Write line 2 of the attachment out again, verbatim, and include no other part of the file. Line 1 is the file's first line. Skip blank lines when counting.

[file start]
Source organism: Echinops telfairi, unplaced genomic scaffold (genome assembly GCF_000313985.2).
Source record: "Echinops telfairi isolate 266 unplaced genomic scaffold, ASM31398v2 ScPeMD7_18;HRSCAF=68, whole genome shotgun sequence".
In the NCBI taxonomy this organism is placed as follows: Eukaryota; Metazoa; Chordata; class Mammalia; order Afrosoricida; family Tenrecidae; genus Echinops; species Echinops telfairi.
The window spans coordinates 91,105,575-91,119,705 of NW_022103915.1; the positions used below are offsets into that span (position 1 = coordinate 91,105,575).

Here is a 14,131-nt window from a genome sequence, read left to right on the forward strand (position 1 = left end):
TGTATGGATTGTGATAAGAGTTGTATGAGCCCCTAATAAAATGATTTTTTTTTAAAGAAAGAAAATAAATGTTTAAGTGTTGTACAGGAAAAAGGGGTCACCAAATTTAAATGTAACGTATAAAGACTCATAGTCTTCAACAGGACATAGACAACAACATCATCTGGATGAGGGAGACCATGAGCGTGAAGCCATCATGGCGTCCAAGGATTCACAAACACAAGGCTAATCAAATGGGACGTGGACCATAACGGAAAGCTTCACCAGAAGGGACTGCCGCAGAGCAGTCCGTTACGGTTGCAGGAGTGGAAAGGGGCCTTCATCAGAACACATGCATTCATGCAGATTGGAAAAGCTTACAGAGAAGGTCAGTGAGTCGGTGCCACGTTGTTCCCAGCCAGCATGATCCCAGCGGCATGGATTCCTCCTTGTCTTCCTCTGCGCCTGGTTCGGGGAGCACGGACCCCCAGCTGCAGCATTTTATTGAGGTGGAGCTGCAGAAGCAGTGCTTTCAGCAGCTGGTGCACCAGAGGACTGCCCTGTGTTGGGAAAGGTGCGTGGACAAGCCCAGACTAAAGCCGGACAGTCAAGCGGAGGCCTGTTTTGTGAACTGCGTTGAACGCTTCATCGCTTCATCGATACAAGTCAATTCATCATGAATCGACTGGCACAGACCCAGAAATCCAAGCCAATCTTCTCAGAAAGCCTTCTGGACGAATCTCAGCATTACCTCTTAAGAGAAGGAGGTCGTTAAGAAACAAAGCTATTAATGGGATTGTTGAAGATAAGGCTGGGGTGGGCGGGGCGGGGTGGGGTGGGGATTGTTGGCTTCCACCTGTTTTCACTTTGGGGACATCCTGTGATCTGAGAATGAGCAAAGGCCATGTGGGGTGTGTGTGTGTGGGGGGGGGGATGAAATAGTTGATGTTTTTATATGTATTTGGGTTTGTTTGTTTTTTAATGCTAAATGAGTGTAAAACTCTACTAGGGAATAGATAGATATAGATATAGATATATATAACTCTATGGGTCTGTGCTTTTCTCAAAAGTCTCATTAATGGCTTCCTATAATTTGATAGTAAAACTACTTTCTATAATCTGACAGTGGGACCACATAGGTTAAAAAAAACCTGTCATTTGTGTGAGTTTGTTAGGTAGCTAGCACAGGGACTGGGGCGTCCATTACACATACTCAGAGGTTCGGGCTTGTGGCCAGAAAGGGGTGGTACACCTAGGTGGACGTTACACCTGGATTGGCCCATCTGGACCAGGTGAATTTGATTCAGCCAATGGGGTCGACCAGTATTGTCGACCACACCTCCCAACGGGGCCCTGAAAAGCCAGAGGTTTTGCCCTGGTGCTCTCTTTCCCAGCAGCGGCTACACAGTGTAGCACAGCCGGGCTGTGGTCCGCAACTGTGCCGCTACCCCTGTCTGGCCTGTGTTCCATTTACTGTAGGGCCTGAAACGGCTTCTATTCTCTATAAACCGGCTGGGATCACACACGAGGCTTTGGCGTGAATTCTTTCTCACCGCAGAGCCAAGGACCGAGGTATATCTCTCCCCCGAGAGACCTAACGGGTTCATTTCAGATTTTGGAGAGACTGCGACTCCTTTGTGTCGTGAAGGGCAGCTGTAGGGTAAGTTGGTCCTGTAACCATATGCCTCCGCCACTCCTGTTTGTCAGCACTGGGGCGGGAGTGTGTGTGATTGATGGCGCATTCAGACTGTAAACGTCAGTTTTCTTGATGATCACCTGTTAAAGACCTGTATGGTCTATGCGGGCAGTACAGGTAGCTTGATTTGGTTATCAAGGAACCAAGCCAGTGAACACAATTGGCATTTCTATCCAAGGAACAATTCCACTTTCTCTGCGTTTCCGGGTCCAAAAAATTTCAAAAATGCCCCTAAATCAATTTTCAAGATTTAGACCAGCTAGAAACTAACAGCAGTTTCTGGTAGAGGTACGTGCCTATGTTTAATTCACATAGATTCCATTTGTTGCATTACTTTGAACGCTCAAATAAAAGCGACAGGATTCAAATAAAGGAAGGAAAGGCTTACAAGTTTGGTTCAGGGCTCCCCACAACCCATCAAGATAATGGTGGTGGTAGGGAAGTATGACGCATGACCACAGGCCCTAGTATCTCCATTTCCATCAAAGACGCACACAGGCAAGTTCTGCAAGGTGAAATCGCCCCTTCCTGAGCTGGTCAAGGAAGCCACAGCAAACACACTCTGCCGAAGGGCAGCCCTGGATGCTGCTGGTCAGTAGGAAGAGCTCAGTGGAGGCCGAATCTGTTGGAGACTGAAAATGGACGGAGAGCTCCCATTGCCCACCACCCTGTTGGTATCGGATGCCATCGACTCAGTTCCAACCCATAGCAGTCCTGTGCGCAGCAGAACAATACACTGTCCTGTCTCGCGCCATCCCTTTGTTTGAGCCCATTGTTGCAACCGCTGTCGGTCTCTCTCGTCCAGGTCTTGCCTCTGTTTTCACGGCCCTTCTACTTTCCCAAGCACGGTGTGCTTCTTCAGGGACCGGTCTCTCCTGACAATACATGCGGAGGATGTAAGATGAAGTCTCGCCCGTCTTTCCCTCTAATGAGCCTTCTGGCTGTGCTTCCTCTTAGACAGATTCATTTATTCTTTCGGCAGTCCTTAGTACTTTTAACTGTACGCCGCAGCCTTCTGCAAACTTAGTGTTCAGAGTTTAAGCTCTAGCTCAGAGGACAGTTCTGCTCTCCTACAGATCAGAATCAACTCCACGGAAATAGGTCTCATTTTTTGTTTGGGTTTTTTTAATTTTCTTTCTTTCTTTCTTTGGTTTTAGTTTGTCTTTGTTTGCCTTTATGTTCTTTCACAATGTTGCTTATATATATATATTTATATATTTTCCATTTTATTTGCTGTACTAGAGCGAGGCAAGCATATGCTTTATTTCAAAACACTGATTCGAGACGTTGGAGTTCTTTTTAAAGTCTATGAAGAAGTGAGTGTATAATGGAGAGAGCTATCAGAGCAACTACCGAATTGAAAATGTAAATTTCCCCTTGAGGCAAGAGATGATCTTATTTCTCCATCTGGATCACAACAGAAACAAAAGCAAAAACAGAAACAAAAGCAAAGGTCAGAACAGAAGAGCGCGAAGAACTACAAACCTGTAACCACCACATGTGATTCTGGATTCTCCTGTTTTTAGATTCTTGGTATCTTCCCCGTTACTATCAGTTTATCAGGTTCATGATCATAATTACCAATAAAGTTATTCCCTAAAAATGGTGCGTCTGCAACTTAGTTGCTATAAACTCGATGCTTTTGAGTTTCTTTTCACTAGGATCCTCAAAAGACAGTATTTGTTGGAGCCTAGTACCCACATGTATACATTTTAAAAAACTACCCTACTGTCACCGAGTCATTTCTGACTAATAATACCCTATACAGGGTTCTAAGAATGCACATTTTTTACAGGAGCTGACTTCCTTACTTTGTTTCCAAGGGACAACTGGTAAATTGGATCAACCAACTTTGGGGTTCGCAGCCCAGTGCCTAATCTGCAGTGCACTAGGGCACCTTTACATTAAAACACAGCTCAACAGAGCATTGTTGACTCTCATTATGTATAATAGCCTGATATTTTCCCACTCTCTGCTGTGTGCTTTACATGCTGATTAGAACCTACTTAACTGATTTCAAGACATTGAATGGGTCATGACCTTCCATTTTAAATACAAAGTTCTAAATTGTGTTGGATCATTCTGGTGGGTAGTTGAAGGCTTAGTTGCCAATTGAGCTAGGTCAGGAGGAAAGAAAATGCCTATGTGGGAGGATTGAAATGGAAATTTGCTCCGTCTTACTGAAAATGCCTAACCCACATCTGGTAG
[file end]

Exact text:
Source record: "Echinops telfairi isolate 266 unplaced genomic scaffold, ASM31398v2 ScPeMD7_18;HRSCAF=68, whole genome shotgun sequence".